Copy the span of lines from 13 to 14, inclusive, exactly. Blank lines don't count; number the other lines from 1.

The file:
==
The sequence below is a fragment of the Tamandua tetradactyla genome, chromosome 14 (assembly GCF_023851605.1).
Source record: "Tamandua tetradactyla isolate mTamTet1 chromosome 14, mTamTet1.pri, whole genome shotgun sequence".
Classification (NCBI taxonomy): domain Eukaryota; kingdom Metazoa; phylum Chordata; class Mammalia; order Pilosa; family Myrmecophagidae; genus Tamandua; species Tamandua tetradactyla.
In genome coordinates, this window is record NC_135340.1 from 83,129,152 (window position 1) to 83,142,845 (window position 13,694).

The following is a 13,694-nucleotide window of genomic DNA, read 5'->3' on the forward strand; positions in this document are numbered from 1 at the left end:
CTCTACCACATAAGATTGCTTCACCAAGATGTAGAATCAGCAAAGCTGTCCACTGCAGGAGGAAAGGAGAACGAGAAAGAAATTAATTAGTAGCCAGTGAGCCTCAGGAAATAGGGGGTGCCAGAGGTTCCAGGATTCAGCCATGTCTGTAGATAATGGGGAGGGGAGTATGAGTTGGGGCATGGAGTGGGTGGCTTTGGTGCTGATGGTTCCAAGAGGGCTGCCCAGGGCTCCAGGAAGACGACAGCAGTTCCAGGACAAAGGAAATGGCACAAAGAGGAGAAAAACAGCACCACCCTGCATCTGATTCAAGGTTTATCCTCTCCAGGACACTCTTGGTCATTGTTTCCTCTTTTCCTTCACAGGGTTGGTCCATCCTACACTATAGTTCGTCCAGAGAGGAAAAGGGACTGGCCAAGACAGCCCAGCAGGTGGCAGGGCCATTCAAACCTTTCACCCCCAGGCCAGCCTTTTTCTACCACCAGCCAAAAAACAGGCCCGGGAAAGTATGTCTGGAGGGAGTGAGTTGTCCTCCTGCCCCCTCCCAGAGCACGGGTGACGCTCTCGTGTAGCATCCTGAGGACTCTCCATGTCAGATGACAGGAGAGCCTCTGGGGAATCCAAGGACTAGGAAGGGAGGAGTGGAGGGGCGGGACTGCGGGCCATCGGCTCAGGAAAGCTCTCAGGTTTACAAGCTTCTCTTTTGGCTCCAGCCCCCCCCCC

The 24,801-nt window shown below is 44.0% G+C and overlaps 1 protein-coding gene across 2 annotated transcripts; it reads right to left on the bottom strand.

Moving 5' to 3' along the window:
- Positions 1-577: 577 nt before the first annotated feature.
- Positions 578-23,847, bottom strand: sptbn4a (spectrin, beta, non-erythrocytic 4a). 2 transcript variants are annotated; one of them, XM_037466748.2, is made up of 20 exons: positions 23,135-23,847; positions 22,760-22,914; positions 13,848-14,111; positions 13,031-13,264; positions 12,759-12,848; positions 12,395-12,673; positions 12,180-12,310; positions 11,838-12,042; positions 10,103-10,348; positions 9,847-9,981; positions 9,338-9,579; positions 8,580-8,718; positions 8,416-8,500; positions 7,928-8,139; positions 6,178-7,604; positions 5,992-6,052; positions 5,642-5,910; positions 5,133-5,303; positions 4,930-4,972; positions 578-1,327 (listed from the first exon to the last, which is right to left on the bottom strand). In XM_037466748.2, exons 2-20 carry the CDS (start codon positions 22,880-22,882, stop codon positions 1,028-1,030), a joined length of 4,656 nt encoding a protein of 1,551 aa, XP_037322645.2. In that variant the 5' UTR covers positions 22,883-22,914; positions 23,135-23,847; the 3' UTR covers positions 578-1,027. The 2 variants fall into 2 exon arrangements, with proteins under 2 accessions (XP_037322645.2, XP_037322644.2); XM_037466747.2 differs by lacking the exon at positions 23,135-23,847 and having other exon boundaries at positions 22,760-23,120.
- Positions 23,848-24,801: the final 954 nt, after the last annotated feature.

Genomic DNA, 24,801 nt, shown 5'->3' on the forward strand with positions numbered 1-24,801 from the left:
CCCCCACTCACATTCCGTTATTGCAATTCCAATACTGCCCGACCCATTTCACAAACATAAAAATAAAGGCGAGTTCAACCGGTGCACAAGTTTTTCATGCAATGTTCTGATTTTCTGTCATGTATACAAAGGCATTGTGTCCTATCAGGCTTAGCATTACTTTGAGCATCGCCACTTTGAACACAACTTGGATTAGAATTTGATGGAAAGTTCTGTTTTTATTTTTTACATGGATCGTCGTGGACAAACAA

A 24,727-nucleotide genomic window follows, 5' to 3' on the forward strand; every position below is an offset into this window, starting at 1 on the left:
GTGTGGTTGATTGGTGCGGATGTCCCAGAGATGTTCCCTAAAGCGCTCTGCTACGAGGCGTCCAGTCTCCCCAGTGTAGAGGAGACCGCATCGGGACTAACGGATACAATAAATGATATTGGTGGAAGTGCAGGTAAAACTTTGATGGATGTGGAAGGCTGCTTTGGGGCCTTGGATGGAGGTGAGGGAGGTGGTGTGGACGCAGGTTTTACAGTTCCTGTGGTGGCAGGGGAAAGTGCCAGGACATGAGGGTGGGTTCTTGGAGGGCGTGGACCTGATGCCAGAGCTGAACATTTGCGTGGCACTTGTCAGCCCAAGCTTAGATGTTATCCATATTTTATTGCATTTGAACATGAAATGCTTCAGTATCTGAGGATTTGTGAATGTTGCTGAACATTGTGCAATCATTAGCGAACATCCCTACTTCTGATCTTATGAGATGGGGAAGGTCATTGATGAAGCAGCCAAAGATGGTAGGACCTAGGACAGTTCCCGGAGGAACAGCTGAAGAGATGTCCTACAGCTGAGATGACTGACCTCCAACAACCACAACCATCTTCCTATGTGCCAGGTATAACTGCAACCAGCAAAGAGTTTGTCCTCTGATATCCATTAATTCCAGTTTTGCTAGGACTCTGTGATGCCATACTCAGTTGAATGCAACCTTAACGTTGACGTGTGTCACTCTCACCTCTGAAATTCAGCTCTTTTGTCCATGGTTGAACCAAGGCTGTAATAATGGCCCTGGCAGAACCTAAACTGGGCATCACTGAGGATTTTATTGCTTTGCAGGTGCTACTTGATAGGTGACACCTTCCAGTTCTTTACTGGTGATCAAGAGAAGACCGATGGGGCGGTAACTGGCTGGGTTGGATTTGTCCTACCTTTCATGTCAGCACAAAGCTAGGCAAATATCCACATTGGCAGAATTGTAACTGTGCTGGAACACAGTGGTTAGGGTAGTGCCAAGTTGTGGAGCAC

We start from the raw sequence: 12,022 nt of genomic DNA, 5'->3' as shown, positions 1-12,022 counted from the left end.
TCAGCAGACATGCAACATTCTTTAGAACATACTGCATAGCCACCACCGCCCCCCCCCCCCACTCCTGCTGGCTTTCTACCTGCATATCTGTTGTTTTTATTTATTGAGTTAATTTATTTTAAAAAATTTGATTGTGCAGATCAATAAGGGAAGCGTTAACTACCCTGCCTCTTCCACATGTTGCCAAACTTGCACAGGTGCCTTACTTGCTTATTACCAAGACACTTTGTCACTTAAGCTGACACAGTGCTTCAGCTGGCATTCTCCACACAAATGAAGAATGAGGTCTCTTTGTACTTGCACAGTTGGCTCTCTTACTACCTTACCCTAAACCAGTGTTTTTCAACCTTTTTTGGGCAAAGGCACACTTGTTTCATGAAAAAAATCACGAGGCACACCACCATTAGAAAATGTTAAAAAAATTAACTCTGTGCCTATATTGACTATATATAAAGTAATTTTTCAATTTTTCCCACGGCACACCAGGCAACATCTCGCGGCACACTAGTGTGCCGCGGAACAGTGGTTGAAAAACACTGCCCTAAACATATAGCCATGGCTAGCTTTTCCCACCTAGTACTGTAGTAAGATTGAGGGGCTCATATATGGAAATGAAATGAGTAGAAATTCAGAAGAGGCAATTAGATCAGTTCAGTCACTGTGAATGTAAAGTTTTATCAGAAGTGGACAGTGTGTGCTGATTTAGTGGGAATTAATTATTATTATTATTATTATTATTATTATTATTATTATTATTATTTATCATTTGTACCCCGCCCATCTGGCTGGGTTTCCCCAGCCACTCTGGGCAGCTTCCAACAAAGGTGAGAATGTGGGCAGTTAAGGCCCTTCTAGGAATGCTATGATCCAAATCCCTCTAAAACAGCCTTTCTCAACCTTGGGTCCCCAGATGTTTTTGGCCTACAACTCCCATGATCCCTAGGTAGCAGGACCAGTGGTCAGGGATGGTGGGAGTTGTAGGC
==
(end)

CCCCCACTCACATTCCGTTATTGCAATTCCAATACTGCCCGACCCATTTCACAAACATAAAAATAAAGGCGAGTTCAACCGGTGCACAAGTTTTTCATGCAATGTTCTGATTTTCTGTCATGTATACAAAGGCATTGTGTCCTATCAGGCTTAGCATTACTTTGAGCATCGCCACTTTGAACACAACTTGGATTAGAATTTGATGGAAAGTTCTGTTTTTATTTTTTACATGGATCGTCGTGGACAAACAA

A 24,727-nucleotide genomic window follows, 5' to 3' on the forward strand; every position below is an offset into this window, starting at 1 on the left: